O somma luce. 2009. France. Written and directed by Jean-Marie Straub. Based on The Divine Comedy, by Dante Alighieri. With Giorgio Passerone. In Italian; English subtitles. 18 min.
In darkness, we hear a recording of the scandalous 1954 debut performance of Edgar Varèse’s revolutionary Déserts at the Théâtre des Champs-Élysées. Then, in a different sort of Elysian Field, we hear a recitation of Canto XXXIII from The Inferno, a final vision of the Divine Light, in which Dante apprehends the will and desire of man in perfect harmony with the love of God. . 18 min.
Schakale und Araber (Jackals and Arabs). 2011. Switzerland. Written and directed by Jean-Marie Straub. Based on a short story by Franz Kafka. With Barbara Ulrich, Giorgio Passerone, Jubarite Semaran. In German; English subtitles. 10 min.
Franz Kafka’s enigmatic animal story, written in 1917 on the eve of the Balfour Declaration, has been interpreted in myriad ways and embraced and rejected in equal measure by Arabs and Jews of divergent persuasions. Straub’s abridged (but no less elusive) retelling has fascinating affinities with his and Danièle Huillet’s interpretation of Kafka’s Amerika in Class Relations.
Un conte de Michel de Montaigne (A Tale by Michel de Montaigne). 2013. France/Switzerland. Written and directed by Jean-Marie Straub. Based on Essais, book II, chapter 6, “De l’exercitation,” by Michel de Montaigne. With Barbara Ulrich. In French; English subtitles. 34 min.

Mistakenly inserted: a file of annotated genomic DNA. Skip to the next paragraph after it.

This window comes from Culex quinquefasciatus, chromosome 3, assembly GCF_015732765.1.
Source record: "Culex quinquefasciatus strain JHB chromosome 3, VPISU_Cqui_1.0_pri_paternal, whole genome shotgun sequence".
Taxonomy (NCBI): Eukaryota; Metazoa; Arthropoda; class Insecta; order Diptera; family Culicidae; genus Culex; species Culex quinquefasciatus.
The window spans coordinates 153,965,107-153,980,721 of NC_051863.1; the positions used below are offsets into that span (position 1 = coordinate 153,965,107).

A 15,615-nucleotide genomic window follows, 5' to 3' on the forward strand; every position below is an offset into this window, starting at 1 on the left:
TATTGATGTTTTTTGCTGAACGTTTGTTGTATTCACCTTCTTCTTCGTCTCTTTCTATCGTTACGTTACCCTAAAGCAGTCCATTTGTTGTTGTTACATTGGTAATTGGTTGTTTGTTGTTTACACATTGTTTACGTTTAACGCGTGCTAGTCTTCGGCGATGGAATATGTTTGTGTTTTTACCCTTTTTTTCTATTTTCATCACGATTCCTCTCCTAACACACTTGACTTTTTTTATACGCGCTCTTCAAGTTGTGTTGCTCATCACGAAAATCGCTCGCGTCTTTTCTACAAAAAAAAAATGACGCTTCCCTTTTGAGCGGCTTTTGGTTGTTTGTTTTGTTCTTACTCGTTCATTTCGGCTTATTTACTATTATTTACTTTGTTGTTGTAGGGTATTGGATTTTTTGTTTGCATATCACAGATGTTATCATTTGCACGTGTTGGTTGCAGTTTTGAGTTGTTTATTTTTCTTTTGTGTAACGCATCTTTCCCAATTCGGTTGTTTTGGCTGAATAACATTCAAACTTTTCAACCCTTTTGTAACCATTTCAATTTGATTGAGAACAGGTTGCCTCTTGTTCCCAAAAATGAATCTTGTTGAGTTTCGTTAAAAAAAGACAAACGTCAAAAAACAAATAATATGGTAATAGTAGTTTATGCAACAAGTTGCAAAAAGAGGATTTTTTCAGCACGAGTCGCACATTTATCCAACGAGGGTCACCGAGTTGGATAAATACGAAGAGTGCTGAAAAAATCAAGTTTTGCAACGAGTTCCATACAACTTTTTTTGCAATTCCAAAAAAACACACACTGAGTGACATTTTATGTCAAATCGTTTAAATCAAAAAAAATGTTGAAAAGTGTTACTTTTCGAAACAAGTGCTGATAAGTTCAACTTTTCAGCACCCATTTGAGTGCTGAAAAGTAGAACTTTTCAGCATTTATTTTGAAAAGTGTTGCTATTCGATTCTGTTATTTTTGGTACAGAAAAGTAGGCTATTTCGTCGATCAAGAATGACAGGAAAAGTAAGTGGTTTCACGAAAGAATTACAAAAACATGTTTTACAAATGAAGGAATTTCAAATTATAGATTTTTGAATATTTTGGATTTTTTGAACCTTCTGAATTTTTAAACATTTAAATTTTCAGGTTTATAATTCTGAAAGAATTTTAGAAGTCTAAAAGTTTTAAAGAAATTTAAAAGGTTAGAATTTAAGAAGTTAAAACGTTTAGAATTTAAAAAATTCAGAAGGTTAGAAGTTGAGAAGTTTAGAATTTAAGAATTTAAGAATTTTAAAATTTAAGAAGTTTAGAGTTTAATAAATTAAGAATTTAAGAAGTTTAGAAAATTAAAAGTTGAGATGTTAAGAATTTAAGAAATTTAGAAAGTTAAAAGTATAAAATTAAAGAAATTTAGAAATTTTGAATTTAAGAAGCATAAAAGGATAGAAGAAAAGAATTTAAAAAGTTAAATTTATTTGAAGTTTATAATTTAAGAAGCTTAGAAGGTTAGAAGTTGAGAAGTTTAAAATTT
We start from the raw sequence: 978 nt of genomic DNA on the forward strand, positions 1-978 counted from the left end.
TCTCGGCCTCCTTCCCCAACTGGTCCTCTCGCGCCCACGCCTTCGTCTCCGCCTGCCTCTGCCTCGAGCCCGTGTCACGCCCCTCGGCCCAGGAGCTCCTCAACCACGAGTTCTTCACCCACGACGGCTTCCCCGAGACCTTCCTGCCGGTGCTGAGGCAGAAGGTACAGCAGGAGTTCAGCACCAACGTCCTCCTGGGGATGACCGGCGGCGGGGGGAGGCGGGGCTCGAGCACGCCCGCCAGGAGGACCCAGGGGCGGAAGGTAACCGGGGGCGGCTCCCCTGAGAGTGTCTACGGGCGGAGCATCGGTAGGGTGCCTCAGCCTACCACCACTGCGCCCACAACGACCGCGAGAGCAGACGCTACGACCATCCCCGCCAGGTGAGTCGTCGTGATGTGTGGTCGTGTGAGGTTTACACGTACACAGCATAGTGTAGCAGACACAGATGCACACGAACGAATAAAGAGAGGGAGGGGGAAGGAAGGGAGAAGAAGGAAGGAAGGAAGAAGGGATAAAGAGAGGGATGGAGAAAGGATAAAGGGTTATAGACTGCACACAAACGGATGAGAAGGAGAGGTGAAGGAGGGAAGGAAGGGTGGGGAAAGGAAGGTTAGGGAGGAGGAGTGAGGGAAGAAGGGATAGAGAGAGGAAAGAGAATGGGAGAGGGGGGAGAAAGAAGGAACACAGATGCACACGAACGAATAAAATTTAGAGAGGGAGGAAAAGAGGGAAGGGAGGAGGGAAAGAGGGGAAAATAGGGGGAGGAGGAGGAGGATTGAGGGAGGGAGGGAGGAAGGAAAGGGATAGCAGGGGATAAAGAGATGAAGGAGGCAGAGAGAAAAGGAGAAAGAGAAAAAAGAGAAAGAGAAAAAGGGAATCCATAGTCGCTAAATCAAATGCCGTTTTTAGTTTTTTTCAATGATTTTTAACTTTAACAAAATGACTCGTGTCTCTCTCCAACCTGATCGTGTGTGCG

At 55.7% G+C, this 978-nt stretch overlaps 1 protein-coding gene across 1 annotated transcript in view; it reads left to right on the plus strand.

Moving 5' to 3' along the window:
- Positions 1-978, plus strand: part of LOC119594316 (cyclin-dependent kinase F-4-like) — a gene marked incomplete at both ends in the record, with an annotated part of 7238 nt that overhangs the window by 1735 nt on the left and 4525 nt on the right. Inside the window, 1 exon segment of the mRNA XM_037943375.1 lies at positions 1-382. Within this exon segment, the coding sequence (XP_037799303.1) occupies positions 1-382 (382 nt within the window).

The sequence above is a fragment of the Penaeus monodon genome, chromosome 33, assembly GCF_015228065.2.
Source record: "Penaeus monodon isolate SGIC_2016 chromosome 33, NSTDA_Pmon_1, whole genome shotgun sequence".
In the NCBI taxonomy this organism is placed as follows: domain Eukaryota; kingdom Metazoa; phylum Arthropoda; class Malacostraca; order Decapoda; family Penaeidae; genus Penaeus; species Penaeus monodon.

Left for dead in a freak horse accident, Montaigne reflects on many things, among them the nature of consciousness and the soul, reason and automatism, waking and dreaming, the self and the other.
Dialogue d’ombres (Dialogue of Shadows). 2013. France/Switzerland. Written and directed by Jean-Marie Straub. Based on the book by Georges Bernanos. With Cornelia Geiser, Bertrand Brouder. In French; English subtitles. 28 min.
Straub’s testament of love was made seven years after the 2006 death of his partner and collaborator Danièle Huillet, and nearly 60 years after they met in Paris and planned to adapt this short story by Georges Bernanos (the author of Diary of a Country Priest and Mouchette). In the film, two lovers are separated by physical distance but intimately bound by Bach’s Cantata 140 (“Sleepers Wake”), a conspiring of their own voices, and a mutual sense of wounded pride and yearning for “the supreme grace…to love ourselves in all simplicity.”